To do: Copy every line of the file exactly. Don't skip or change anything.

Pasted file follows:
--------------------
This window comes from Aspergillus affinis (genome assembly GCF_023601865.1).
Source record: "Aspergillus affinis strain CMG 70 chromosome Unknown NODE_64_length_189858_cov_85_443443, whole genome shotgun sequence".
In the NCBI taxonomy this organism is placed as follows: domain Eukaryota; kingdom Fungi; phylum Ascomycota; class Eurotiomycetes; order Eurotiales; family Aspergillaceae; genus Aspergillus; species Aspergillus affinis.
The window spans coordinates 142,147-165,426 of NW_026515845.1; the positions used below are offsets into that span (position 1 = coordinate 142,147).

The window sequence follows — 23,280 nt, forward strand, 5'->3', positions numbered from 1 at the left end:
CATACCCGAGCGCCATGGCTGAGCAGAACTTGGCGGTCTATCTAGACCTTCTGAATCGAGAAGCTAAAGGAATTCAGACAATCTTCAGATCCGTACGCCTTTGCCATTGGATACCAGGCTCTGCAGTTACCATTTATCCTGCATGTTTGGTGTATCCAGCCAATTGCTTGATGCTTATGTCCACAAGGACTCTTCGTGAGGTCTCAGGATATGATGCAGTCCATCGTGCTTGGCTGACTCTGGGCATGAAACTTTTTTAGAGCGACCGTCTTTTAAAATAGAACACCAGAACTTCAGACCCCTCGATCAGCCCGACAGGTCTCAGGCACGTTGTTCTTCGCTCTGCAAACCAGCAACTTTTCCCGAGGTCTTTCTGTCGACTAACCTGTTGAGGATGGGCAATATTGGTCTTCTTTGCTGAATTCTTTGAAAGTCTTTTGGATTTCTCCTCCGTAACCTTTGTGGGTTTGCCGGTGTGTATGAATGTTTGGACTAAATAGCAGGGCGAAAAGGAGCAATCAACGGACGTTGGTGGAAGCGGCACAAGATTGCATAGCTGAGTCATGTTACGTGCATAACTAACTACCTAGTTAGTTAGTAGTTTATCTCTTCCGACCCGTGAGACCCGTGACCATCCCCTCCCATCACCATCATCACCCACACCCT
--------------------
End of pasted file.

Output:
This window comes from Aspergillus affinis (genome assembly GCF_023601865.1).
Source record: "Aspergillus affinis strain CMG 70 chromosome Unknown NODE_64_length_189858_cov_85_443443, whole genome shotgun sequence".
In the NCBI taxonomy this organism is placed as follows: domain Eukaryota; kingdom Fungi; phylum Ascomycota; class Eurotiomycetes; order Eurotiales; family Aspergillaceae; genus Aspergillus; species Aspergillus affinis.
The window spans coordinates 142,147-165,426 of NW_026515845.1; the positions used below are offsets into that span (position 1 = coordinate 142,147).

The window sequence follows — 23,280 nt, forward strand, 5'->3', positions numbered from 1 at the left end:
CATACCCGAGCGCCATGGCTGAGCAGAACTTGGCGGTCTATCTAGACCTTCTGAATCGAGAAGCTAAAGGAATTCAGACAATCTTCAGATCCGTACGCCTTTGCCATTGGATACCAGGCTCTGCAGTTACCATTTATCCTGCATGTTTGGTGTATCCAGCCAATTGCTTGATGCTTATGTCCACAAGGACTCTTCGTGAGGTCTCAGGATATGATGCAGTCCATCGTGCTTGGCTGACTCTGGGCATGAAACTTTTTTAGAGCGACCGTCTTTTAAAATAGAACACCAGAACTTCAGACCCCTCGATCAGCCCGACAGGTCTCAGGCACGTTGTTCTTCGCTCTGCAAACCAGCAACTTTTCCCGAGGTCTTTCTGTCGACTAACCTGTTGAGGATGGGCAATATTGGTCTTCTTTGCTGAATTCTTTGAAAGTCTTTTGGATTTCTCCTCCGTAACCTTTGTGGGTTTGCCGGTGTGTATGAATGTTTGGACTAAATAGCAGGGCGAAAAGGAGCAATCAACGGACGTTGGTGGAAGCGGCACAAGATTGCATAGCTGAGTCATGTTACGTGCATAACTAACTACCTAGTTAGTTAGTAGTTTATCTCTTCCGACCCGTGAGACCCGTGACCATCCCCTCCCATCACCATCATCACCCACACCCT